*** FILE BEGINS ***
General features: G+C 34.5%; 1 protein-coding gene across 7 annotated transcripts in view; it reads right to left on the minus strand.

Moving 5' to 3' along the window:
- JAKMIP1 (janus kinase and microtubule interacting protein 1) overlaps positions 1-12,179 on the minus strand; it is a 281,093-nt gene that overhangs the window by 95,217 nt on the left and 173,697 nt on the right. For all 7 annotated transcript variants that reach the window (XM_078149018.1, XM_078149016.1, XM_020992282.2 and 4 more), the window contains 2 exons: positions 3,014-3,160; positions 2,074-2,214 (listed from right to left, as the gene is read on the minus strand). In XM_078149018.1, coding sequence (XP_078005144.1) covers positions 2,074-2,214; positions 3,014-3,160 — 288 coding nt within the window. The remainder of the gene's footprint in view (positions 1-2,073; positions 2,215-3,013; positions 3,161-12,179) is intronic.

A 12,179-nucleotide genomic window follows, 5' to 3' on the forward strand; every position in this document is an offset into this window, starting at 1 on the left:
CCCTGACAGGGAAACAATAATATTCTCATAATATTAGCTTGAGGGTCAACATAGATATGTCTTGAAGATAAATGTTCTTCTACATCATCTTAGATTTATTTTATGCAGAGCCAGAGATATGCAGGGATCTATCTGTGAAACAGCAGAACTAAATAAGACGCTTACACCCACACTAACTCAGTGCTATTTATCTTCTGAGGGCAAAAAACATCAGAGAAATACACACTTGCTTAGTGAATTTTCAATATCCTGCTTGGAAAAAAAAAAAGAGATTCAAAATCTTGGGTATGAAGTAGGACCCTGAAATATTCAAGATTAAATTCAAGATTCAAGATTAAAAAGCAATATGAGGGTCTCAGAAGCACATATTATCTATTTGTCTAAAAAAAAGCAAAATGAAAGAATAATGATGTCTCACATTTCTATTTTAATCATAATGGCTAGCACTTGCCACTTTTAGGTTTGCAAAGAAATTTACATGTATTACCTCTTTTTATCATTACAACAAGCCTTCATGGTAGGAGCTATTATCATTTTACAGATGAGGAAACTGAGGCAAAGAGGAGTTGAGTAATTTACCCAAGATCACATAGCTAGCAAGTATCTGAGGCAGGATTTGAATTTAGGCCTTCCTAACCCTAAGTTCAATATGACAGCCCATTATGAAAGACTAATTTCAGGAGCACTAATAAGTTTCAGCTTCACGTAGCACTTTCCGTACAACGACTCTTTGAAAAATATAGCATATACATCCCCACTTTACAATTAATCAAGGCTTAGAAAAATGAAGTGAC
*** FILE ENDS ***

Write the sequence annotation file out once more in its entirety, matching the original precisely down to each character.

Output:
General features: G+C 34.5%; 1 protein-coding gene across 7 annotated transcripts in view; it reads right to left on the minus strand.

Moving 5' to 3' along the window:
- JAKMIP1 (janus kinase and microtubule interacting protein 1) overlaps positions 1-12,179 on the minus strand; it is a 281,093-nt gene that overhangs the window by 95,217 nt on the left and 173,697 nt on the right. For all 7 annotated transcript variants that reach the window (XM_078149018.1, XM_078149016.1, XM_020992282.2 and 4 more), the window contains 2 exons: positions 3,014-3,160; positions 2,074-2,214 (listed from right to left, as the gene is read on the minus strand). In XM_078149018.1, coding sequence (XP_078005144.1) covers positions 2,074-2,214; positions 3,014-3,160 — 288 coding nt within the window. The remainder of the gene's footprint in view (positions 1-2,073; positions 2,215-3,013; positions 3,161-12,179) is intronic.

A 12,179-nucleotide genomic window follows, 5' to 3' on the forward strand; every position in this document is an offset into this window, starting at 1 on the left:
CCCTGACAGGGAAACAATAATATTCTCATAATATTAGCTTGAGGGTCAACATAGATATGTCTTGAAGATAAATGTTCTTCTACATCATCTTAGATTTATTTTATGCAGAGCCAGAGATATGCAGGGATCTATCTGTGAAACAGCAGAACTAAATAAGACGCTTACACCCACACTAACTCAGTGCTATTTATCTTCTGAGGGCAAAAAACATCAGAGAAATACACACTTGCTTAGTGAATTTTCAATATCCTGCTTGGAAAAAAAAAAAGAGATTCAAAATCTTGGGTATGAAGTAGGACCCTGAAATATTCAAGATTAAATTCAAGATTCAAGATTAAAAAGCAATATGAGGGTCTCAGAAGCACATATTATCTATTTGTCTAAAAAAAAGCAAAATGAAAGAATAATGATGTCTCACATTTCTATTTTAATCATAATGGCTAGCACTTGCCACTTTTAGGTTTGCAAAGAAATTTACATGTATTACCTCTTTTTATCATTACAACAAGCCTTCATGGTAGGAGCTATTATCATTTTACAGATGAGGAAACTGAGGCAAAGAGGAGTTGAGTAATTTACCCAAGATCACATAGCTAGCAAGTATCTGAGGCAGGATTTGAATTTAGGCCTTCCTAACCCTAAGTTCAATATGACAGCCCATTATGAAAGACTAATTTCAGGAGCACTAATAAGTTTCAGCTTCACGTAGCACTTTCCGTACAACGACTCTTTGAAAAATATAGCATATACATCCCCACTTTACAATTAATCAAGGCTTAGAAAAATGAAGTGAC